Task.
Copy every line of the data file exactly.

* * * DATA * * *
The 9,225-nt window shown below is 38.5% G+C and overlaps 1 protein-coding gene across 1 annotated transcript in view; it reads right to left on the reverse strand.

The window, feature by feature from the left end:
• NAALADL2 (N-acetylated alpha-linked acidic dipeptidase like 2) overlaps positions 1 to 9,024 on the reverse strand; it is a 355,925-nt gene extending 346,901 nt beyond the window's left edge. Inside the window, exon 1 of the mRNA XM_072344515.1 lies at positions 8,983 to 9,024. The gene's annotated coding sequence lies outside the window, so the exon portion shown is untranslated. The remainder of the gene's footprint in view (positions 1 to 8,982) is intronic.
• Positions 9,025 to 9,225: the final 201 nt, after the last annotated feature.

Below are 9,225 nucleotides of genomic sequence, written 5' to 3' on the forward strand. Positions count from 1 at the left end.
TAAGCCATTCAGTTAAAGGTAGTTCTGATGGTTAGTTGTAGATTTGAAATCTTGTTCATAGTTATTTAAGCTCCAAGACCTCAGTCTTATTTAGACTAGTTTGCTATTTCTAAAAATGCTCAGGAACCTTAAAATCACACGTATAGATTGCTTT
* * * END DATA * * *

The 9,225-nt window shown below is 38.5% G+C and overlaps 1 protein-coding gene across 1 annotated transcript in view; it reads right to left on the reverse strand.

The window, feature by feature from the left end:
• NAALADL2 (N-acetylated alpha-linked acidic dipeptidase like 2) overlaps positions 1 to 9,024 on the reverse strand; it is a 355,925-nt gene extending 346,901 nt beyond the window's left edge. Inside the window, exon 1 of the mRNA XM_072344515.1 lies at positions 8,983 to 9,024. The gene's annotated coding sequence lies outside the window, so the exon portion shown is untranslated. The remainder of the gene's footprint in view (positions 1 to 8,982) is intronic.
• Positions 9,025 to 9,225: the final 201 nt, after the last annotated feature.

Below are 9,225 nucleotides of genomic sequence, written 5' to 3' on the forward strand. Positions count from 1 at the left end.
TAAGCCATTCAGTTAAAGGTAGTTCTGATGGTTAGTTGTAGATTTGAAATCTTGTTCATAGTTATTTAAGCTCCAAGACCTCAGTCTTATTTAGACTAGTTTGCTATTTCTAAAAATGCTCAGGAACCTTAAAATCACACGTATAGATTGCTTT